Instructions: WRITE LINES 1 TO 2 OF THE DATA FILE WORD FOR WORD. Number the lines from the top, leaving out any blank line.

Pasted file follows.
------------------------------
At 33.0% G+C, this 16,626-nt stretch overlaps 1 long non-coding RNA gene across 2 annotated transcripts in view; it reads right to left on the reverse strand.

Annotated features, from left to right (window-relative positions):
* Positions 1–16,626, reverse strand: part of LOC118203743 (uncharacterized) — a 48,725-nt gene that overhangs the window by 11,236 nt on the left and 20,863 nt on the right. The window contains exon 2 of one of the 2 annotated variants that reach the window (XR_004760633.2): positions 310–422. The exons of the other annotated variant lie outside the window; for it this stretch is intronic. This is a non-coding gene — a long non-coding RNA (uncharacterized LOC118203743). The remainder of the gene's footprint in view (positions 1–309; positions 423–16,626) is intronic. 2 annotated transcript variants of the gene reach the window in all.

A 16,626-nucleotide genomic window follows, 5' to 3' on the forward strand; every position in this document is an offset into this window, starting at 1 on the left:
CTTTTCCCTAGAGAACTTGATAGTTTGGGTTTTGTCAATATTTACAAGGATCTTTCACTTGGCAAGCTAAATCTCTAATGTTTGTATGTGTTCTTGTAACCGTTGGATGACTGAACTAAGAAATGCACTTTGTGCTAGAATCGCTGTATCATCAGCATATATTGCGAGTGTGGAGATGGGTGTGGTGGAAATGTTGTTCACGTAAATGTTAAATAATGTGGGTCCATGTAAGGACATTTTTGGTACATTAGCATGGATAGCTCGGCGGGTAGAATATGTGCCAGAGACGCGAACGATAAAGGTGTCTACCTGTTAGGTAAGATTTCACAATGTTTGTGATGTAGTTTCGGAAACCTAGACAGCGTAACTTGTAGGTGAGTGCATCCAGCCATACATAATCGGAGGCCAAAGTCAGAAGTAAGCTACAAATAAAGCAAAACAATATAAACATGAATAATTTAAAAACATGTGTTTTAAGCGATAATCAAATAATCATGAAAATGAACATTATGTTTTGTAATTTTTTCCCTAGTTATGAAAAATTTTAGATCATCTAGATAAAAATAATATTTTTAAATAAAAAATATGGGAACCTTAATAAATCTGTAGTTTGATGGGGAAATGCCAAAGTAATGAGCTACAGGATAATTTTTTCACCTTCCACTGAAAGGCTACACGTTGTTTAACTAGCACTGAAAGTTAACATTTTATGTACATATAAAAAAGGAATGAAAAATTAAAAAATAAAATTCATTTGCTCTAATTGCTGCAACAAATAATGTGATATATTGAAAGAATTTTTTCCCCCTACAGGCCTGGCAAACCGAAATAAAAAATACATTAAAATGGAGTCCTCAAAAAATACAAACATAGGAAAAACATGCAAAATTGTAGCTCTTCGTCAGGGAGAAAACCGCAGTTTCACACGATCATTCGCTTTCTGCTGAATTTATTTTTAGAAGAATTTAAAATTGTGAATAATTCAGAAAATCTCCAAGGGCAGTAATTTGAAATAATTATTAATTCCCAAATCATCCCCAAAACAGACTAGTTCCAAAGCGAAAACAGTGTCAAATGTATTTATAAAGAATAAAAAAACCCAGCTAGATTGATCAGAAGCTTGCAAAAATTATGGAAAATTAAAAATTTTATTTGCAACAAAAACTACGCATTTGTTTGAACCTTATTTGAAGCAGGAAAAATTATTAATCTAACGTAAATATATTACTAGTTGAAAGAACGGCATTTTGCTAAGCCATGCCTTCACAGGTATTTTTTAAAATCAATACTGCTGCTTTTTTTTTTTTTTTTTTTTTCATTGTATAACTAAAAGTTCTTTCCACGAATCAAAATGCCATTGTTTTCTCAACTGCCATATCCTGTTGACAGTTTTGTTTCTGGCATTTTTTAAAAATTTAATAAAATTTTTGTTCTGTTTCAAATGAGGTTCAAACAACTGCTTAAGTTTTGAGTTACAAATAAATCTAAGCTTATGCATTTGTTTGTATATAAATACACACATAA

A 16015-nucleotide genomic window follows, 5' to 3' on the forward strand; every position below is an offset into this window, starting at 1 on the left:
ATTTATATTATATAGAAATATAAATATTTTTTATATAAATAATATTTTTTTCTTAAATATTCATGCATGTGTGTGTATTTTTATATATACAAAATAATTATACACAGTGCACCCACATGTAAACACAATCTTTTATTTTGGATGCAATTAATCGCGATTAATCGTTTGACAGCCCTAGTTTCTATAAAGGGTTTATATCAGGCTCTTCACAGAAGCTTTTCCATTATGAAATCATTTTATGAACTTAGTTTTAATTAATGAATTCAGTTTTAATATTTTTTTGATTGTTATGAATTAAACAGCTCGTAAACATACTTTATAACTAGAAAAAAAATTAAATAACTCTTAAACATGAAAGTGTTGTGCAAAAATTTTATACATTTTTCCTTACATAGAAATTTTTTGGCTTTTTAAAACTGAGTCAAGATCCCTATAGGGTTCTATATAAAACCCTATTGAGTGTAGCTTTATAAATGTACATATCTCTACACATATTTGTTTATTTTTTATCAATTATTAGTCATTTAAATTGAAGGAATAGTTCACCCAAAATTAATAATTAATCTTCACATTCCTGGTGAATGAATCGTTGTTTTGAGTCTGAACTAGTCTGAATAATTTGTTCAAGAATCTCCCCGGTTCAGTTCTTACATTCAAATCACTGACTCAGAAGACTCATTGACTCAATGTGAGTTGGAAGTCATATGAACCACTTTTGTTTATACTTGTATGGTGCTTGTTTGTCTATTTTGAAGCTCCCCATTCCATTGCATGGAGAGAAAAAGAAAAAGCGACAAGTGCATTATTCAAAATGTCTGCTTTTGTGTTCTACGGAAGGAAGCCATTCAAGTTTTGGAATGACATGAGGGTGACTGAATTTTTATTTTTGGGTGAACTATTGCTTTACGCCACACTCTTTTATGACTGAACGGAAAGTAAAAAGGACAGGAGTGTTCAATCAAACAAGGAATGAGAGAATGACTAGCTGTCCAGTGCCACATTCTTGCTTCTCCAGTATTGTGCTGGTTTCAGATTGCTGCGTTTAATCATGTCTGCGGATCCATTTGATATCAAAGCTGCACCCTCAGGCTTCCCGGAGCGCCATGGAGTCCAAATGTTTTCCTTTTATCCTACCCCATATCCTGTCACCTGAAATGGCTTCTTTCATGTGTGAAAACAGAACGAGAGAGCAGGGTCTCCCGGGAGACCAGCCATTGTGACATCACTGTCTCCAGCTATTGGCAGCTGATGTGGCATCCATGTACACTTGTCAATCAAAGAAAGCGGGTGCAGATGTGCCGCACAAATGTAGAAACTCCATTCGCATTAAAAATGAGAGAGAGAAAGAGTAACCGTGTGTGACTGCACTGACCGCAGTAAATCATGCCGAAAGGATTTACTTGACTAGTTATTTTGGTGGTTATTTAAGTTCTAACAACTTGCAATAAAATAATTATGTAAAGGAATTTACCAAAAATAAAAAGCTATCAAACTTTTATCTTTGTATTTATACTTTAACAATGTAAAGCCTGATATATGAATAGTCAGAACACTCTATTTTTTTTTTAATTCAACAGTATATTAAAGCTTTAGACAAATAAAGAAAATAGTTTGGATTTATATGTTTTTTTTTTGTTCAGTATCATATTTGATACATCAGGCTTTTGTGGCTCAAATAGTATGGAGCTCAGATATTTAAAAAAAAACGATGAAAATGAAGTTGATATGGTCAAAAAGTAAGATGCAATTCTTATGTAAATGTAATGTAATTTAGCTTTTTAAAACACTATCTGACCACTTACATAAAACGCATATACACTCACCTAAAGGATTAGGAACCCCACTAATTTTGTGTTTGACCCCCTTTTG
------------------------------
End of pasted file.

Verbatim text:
At 33.0% G+C, this 16,626-nt stretch overlaps 1 long non-coding RNA gene across 2 annotated transcripts in view; it reads right to left on the reverse strand.

Annotated features, from left to right (window-relative positions):